Jamie Morton

Jamie Morton is science reporter at the NZ Herald.

Plans for new family help lay grief to rest

Man whose wife and daughter were slain hopes to become dad again.

Dev Sangha knows nothing will ever replace the wife and daughter a killer took from him.

But last Tuesday, hope for a fresh start finally stepped out of Auckland Airport's international arrivals gate.

It was Amar, the woman who will help him begin a new life and, "God willing", he says, a new family.

The couple married in 2011, a year after Mr Sangha's wife Ravneet and daughter Anna, 2, were stabbed to death in a sustained and frenzied attack by Deepak Nagpal, a boarder at the family's Tauranga home.

Amar had helped Mr Sangha through some of the worst of his grief, but an immigration clause meant that she could not live with her new husband in New Zealand. Her residency application had been rejected because laws did not allow Mr Sangha to sponsor another wife.

Their reunion has finally come following a direct intervention by Associate Immigration Minister Nikki Kaye.

"I'm now confident I can move my life forward," a beaming Mr Sangha told the Herald at his home, his wife beside him in New Zealand for the first time.

Only months ago, the former taxi driver and now bus driver faced the prospect of not being able to live with his wife in his adopted country.

The pair had met through family after Mr Sangha returned to India when he was still in the deepest throes of anguish over the slaying of his family.

He poured his heart out to Amar over two days. Soon after, the pair were engaged and making plans to settle in New Zealand.

They had not anticipated the lengthy and stressful battle that came after they applied for a visa for Mrs Sangha under a partner-based application.

Mr Sangha even had to provide his newspaper clippings with his former wife's death certificate as proof of her murder, bringing pain and heartbreak back to the surface.

When the application was eventually rejected, he considered ending his life. "It was very stressful, I was nowhere ... I didn't know what would happen."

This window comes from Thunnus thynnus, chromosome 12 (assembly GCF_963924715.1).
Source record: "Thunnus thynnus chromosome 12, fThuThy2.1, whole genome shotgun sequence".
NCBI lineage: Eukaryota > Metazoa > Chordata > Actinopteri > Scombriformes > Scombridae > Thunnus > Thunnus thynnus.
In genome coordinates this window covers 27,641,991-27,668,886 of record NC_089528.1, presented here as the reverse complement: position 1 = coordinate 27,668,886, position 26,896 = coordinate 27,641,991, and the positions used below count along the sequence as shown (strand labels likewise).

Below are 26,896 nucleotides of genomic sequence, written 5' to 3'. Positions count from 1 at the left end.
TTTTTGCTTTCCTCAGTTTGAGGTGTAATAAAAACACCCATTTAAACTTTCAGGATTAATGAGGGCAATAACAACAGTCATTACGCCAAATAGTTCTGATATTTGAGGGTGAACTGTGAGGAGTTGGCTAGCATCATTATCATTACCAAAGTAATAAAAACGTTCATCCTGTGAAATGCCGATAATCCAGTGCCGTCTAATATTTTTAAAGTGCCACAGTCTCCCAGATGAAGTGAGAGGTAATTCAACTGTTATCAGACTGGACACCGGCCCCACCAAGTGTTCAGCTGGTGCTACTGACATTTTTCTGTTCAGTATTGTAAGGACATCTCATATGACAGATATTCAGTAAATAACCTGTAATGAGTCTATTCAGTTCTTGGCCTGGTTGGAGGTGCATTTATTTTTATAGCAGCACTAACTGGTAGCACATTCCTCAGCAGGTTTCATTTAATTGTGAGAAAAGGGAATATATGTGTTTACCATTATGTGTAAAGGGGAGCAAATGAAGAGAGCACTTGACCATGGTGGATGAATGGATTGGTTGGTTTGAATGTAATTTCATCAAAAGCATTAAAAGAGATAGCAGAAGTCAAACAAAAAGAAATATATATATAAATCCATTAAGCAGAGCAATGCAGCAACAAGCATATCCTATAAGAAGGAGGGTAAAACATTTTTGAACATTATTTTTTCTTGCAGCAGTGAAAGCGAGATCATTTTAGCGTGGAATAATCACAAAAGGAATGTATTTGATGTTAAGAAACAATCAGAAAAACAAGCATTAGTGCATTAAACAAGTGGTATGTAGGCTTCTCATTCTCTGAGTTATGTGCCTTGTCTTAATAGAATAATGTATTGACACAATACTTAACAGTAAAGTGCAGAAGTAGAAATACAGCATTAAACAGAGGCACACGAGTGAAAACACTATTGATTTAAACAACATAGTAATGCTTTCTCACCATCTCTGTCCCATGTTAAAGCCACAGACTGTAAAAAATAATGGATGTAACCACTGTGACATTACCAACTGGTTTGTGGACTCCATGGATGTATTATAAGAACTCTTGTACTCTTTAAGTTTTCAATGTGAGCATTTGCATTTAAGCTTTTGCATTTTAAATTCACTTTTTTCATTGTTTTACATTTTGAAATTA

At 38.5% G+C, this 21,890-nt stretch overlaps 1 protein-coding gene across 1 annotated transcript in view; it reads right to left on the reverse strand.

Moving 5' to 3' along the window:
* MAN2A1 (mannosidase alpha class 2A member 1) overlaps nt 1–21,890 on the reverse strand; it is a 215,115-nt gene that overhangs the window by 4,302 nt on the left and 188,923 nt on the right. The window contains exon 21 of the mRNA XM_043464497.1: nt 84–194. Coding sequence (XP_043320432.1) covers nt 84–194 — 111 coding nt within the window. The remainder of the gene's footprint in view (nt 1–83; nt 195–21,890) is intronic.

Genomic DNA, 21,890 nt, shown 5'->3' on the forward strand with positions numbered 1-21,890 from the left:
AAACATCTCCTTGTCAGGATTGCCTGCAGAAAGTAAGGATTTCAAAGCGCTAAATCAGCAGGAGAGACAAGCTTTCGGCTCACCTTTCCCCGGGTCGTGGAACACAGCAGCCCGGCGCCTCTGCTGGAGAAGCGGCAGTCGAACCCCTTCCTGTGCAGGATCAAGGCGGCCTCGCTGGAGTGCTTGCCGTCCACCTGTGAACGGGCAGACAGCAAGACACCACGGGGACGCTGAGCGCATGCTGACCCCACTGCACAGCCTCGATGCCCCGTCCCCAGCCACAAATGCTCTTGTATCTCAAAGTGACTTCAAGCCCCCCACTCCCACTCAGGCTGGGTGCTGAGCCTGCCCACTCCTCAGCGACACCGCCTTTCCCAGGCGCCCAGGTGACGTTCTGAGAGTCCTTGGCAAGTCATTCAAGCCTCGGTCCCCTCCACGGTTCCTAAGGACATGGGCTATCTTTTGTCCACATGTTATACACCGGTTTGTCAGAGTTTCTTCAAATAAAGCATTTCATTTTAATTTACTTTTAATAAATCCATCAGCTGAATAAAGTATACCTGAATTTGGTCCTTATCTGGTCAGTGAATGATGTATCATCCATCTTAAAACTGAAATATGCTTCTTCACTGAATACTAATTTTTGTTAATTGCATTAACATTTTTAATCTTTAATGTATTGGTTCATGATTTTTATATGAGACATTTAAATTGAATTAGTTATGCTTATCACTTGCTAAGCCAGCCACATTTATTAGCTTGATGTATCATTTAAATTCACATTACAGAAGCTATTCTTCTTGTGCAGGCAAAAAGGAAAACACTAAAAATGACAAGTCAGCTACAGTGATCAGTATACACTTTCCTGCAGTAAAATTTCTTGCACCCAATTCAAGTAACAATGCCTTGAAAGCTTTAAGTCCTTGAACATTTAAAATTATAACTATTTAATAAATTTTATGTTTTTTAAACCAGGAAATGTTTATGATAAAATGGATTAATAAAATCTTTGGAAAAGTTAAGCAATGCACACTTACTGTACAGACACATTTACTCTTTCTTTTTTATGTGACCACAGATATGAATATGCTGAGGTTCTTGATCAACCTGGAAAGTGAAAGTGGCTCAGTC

But his immigration adviser, Manj Nagra, fought hard to get a result, and Mr Sangha contacted Ms Kaye, who looked into the case.

Letters were sent by numerous supporters - the Supreme Sikh Council of NZ and the Bay of Plenty Cricket Association among them.

Many more rallied around him when his plight was highlighted in the Weekend Herald in August.

With further consideration of the tragic circumstances, Mrs Sangha's application for permanent residency was approved.

Mr Nagra described his delight at the outcome, putting the case among his career highlights.

For Mrs Sangha, it meant the end of long, nightly phone conversations from the other side of the world.

While impressed at her new city - she's already been taken on a tour of Mt Maunganui's beaches - she said home was simply where her husband is. "I'm happy with him, wherever we live."

Their immediate plans include children, and opening a local cricket academy dedicated to the memory of Ravneet and Anna.

"She should be 5 today," Mr Sangha said of his murdered daughter.

"I think we will enjoy the future ... but my past will always remain somewhere in the heart."

- NZ Herald

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